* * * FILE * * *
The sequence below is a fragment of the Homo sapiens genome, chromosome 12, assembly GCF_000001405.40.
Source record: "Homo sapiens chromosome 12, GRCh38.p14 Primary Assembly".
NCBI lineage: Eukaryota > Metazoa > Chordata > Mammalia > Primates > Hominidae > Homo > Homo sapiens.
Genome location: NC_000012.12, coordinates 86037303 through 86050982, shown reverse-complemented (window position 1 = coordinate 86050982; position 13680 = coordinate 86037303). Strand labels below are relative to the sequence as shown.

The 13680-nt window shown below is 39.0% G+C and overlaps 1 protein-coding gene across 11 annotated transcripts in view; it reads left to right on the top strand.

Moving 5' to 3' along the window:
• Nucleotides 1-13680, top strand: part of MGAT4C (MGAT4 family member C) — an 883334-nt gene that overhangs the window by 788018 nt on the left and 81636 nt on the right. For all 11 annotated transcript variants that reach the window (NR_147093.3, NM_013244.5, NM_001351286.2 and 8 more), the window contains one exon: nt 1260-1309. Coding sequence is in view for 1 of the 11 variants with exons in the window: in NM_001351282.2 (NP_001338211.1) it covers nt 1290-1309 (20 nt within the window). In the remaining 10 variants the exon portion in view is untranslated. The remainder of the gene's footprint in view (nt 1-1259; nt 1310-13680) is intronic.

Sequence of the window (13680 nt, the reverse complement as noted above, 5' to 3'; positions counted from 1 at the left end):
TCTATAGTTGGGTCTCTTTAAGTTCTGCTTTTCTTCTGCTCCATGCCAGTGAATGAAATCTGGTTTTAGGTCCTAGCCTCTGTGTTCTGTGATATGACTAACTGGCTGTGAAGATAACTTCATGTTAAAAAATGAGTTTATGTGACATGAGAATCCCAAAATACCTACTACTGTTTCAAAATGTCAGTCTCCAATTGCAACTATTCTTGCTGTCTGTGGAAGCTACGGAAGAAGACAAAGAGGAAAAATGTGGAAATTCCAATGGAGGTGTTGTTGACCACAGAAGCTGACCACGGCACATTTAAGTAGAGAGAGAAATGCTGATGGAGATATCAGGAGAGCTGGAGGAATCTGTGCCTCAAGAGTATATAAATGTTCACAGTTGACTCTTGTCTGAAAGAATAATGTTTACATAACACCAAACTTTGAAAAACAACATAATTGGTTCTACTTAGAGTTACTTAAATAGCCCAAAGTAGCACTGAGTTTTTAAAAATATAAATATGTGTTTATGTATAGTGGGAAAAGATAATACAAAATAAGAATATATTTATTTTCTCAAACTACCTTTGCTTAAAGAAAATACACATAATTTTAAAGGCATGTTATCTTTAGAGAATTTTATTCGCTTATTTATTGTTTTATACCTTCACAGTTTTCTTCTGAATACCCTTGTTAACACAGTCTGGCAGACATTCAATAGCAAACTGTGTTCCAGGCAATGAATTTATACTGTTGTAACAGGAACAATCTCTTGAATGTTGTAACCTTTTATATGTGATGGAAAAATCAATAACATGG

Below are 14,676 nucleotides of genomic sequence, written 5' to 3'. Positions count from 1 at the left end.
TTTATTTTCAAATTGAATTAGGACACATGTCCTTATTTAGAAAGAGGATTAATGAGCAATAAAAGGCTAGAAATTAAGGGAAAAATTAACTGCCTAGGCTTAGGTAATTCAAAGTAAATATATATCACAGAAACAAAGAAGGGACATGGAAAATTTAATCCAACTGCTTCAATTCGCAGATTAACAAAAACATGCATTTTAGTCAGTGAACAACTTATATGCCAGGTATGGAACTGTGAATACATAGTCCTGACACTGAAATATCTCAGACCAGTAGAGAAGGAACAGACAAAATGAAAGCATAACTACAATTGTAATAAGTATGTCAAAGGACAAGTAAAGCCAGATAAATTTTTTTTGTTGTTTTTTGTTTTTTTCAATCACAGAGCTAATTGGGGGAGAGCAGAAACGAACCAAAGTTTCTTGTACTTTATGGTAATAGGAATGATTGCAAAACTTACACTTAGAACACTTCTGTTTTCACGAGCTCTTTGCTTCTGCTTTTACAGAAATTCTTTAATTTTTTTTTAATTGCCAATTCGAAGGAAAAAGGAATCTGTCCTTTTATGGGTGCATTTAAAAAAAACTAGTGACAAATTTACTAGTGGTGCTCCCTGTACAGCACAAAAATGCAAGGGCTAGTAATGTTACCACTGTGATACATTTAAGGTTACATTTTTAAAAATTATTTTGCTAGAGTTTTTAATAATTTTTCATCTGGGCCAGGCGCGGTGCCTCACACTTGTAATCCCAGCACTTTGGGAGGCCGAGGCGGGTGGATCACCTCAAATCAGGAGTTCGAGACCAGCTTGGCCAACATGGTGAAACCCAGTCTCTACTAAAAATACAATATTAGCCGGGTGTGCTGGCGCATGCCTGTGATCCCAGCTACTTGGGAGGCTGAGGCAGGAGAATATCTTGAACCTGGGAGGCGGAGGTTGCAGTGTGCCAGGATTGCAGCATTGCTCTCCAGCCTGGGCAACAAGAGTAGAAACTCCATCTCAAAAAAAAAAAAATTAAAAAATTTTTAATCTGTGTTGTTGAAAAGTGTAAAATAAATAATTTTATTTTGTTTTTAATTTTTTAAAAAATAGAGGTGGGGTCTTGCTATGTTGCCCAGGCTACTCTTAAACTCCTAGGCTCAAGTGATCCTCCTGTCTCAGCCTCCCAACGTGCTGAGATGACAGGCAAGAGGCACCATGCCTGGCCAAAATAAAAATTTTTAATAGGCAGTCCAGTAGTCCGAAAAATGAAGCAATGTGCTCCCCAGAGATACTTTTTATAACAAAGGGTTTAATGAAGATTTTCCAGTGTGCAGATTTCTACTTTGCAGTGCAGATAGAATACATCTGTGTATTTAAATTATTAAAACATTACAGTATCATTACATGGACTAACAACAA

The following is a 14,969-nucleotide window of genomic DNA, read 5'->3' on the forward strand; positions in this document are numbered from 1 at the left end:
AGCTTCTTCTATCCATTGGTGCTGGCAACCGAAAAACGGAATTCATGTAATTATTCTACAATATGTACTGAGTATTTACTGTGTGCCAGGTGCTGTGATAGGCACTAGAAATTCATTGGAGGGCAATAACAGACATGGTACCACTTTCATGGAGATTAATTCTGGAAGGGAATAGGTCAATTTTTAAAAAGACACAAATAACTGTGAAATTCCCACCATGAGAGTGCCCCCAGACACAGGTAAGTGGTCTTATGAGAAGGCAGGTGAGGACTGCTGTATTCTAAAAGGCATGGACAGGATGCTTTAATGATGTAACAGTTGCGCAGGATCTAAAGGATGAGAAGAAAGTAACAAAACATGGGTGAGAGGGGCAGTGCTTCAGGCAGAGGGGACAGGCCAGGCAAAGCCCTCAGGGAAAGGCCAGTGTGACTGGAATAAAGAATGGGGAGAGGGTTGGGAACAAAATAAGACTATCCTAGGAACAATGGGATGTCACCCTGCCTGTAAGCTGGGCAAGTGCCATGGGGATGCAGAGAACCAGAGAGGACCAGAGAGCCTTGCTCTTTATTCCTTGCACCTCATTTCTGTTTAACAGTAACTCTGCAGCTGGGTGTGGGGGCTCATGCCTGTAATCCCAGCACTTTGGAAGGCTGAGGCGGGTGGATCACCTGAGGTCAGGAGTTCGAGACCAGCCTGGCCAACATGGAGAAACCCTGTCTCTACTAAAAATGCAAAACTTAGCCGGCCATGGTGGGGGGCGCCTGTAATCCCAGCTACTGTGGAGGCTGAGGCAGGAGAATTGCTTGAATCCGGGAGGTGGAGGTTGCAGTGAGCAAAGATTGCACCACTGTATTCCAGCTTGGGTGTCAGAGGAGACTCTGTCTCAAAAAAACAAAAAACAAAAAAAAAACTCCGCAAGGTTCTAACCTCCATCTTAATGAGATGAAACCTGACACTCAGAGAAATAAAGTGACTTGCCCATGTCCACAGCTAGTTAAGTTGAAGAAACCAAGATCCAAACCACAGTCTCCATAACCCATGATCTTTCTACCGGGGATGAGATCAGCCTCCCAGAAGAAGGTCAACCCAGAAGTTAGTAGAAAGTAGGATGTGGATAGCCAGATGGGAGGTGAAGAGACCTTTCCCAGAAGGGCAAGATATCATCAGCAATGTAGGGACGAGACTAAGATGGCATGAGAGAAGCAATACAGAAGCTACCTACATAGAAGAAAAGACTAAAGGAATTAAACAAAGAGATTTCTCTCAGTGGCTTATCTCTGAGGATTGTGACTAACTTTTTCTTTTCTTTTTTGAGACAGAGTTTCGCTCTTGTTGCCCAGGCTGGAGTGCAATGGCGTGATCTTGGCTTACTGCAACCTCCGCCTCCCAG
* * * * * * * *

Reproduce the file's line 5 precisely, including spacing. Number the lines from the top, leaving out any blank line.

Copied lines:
The 13680-nt window shown below is 39.0% G+C and overlaps 1 protein-coding gene across 11 annotated transcripts in view; it reads left to right on the top strand.